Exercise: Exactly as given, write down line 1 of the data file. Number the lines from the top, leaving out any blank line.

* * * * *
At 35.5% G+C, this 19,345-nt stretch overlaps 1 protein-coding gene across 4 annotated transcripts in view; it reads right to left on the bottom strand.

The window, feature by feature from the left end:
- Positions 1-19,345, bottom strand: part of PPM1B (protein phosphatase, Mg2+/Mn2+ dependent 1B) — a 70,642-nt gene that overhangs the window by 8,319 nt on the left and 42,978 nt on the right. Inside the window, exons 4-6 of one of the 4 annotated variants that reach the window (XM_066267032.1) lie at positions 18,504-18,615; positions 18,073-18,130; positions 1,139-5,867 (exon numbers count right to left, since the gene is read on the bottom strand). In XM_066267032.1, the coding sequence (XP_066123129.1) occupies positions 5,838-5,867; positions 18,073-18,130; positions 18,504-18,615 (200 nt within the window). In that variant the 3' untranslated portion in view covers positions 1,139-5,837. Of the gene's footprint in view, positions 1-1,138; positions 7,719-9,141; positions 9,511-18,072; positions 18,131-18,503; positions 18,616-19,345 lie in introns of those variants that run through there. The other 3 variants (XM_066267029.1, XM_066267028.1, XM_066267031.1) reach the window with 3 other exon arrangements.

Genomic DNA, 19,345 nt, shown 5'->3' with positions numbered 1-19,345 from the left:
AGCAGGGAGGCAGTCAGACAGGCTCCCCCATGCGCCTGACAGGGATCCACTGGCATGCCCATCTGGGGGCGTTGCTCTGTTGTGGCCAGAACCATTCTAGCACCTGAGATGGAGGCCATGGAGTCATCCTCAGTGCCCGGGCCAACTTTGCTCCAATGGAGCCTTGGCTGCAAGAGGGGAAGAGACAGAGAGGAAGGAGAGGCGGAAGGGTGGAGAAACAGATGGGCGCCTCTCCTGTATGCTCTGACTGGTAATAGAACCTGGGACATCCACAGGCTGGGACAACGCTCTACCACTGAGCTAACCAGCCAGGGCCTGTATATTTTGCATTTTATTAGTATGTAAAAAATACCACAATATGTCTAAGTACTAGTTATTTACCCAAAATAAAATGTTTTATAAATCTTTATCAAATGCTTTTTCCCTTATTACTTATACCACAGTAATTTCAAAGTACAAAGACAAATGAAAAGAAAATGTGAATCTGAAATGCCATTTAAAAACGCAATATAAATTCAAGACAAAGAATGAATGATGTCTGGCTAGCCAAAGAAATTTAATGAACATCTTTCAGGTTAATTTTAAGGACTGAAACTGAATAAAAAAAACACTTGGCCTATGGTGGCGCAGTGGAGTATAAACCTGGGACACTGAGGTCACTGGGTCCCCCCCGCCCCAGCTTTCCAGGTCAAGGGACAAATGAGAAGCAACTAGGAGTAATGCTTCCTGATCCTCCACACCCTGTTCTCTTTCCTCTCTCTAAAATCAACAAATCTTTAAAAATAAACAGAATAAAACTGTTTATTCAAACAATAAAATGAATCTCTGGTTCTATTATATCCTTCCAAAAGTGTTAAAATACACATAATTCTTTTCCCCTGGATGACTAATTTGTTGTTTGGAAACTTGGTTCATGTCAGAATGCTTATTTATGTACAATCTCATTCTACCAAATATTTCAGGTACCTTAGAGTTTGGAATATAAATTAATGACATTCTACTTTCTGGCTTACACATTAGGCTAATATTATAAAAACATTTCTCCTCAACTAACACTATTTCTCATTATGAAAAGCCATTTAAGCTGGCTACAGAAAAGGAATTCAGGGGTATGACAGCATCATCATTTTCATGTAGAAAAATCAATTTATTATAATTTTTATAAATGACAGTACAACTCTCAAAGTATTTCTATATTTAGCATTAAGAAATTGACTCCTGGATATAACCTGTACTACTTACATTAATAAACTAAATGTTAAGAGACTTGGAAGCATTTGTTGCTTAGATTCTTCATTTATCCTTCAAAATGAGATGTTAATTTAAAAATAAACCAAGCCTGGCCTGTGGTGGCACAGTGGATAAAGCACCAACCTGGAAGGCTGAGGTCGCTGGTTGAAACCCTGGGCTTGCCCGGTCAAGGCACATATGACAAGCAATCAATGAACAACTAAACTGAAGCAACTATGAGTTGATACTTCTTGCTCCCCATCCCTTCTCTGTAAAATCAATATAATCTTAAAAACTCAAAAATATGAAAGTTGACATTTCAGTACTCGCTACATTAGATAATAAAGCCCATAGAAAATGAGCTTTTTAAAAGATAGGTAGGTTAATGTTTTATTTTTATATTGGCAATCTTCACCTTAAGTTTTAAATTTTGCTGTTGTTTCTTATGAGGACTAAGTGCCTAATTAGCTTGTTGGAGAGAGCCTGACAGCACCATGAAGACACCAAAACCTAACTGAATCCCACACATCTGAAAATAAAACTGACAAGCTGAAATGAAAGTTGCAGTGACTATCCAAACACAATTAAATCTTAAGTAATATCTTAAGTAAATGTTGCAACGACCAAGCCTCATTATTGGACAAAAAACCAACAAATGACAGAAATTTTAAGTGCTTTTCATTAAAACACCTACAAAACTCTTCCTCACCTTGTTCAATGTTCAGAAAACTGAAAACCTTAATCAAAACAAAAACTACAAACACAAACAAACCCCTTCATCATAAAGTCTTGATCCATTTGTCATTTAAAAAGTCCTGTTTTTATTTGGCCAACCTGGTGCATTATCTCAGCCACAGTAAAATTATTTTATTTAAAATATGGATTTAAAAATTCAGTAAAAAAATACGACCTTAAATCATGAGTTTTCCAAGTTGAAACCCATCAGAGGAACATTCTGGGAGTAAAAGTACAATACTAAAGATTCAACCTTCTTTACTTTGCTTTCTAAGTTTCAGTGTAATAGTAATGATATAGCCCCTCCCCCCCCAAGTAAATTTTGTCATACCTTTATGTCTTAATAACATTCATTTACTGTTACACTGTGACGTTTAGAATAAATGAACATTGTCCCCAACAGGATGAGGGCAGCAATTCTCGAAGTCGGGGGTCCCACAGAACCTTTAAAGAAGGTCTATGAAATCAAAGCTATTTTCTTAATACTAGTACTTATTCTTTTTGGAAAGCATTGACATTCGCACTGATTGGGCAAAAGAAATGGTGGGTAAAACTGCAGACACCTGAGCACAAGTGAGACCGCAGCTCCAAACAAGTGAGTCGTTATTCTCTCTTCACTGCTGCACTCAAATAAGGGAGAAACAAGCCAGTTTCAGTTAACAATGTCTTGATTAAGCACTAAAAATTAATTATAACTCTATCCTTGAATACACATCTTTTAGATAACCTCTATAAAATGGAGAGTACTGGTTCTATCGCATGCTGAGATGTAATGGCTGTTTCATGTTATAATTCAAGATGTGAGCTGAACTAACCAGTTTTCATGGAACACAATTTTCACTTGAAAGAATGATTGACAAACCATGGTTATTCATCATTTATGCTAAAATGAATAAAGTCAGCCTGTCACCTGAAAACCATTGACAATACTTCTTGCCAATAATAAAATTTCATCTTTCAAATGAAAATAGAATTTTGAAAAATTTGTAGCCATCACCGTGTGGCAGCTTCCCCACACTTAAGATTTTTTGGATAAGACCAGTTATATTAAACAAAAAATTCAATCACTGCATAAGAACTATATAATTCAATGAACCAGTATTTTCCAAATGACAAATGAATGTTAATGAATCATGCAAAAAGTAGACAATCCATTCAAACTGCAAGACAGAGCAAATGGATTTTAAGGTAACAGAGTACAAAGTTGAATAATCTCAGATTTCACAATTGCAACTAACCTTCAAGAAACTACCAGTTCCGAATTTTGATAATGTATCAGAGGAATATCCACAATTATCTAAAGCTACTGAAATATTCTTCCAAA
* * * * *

At 35.5% G+C, this 19,345-nt stretch overlaps 1 protein-coding gene across 4 annotated transcripts in view; it reads right to left on the bottom strand.